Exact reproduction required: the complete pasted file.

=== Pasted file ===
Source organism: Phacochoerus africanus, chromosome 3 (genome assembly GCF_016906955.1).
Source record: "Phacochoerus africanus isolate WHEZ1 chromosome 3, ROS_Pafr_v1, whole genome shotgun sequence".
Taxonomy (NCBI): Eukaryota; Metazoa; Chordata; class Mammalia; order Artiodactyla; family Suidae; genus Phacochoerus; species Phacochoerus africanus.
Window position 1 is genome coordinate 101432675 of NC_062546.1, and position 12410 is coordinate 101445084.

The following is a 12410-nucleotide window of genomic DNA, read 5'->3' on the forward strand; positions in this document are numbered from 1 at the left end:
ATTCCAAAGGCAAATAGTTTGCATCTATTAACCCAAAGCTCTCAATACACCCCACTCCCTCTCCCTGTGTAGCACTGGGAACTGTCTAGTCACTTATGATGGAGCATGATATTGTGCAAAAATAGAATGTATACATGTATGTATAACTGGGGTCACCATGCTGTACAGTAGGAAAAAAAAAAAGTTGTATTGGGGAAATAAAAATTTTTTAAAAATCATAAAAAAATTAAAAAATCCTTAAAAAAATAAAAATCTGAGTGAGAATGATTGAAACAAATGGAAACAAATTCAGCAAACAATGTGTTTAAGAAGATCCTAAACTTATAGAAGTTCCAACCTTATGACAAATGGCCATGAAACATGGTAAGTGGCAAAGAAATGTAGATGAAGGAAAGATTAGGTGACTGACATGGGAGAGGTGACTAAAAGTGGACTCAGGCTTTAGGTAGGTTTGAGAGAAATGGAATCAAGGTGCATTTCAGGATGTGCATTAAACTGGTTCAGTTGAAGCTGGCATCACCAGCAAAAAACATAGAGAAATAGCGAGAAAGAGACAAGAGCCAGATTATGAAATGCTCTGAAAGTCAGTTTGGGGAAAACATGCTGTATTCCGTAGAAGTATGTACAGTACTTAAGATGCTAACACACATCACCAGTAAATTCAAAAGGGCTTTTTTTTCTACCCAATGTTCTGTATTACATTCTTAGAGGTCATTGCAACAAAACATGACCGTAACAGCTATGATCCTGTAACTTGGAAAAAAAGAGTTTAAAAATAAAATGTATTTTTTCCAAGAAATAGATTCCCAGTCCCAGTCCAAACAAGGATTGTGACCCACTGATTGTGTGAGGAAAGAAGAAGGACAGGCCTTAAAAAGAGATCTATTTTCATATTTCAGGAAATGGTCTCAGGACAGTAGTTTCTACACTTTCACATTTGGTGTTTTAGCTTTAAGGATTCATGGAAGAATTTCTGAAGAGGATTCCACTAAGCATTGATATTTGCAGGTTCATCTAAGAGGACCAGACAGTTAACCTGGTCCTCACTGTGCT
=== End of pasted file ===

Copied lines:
Source organism: Phacochoerus africanus, chromosome 3 (genome assembly GCF_016906955.1).
Source record: "Phacochoerus africanus isolate WHEZ1 chromosome 3, ROS_Pafr_v1, whole genome shotgun sequence".
Taxonomy (NCBI): Eukaryota; Metazoa; Chordata; class Mammalia; order Artiodactyla; family Suidae; genus Phacochoerus; species Phacochoerus africanus.
Window position 1 is genome coordinate 101432675 of NC_062546.1, and position 12410 is coordinate 101445084.

The following is a 12410-nucleotide window of genomic DNA, read 5'->3' on the forward strand; positions in this document are numbered from 1 at the left end:
ATTCCAAAGGCAAATAGTTTGCATCTATTAACCCAAAGCTCTCAATACACCCCACTCCCTCTCCCTGTGTAGCACTGGGAACTGTCTAGTCACTTATGATGGAGCATGATATTGTGCAAAAATAGAATGTATACATGTATGTATAACTGGGGTCACCATGCTGTACAGTAGGAAAAAAAAAAAGTTGTATTGGGGAAATAAAAATTTTTTAAAAATCATAAAAAAATTAAAAAATCCTTAAAAAAATAAAAATCTGAGTGAGAATGATTGAAACAAATGGAAACAAATTCAGCAAACAATGTGTTTAAGAAGATCCTAAACTTATAGAAGTTCCAACCTTATGACAAATGGCCATGAAACATGGTAAGTGGCAAAGAAATGTAGATGAAGGAAAGATTAGGTGACTGACATGGGAGAGGTGACTAAAAGTGGACTCAGGCTTTAGGTAGGTTTGAGAGAAATGGAATCAAGGTGCATTTCAGGATGTGCATTAAACTGGTTCAGTTGAAGCTGGCATCACCAGCAAAAAACATAGAGAAATAGCGAGAAAGAGACAAGAGCCAGATTATGAAATGCTCTGAAAGTCAGTTTGGGGAAAACATGCTGTATTCCGTAGAAGTATGTACAGTACTTAAGATGCTAACACACATCACCAGTAAATTCAAAAGGGCTTTTTTTTCTACCCAATGTTCTGTATTACATTCTTAGAGGTCATTGCAACAAAACATGACCGTAACAGCTATGATCCTGTAACTTGGAAAAAAAGAGTTTAAAAATAAAATGTATTTTTTCCAAGAAATAGATTCCCAGTCCCAGTCCAAACAAGGATTGTGACCCACTGATTGTGTGAGGAAAGAAGAAGGACAGGCCTTAAAAAGAGATCTATTTTCATATTTCAGGAAATGGTCTCAGGACAGTAGTTTCTACACTTTCACATTTGGTGTTTTAGCTTTAAGGATTCATGGAAGAATTTCTGAAGAGGATTCCACTAAGCATTGATATTTGCAGGTTCATCTAAGAGGACCAGACAGTTAACCTGGTCCTCACTGTGCT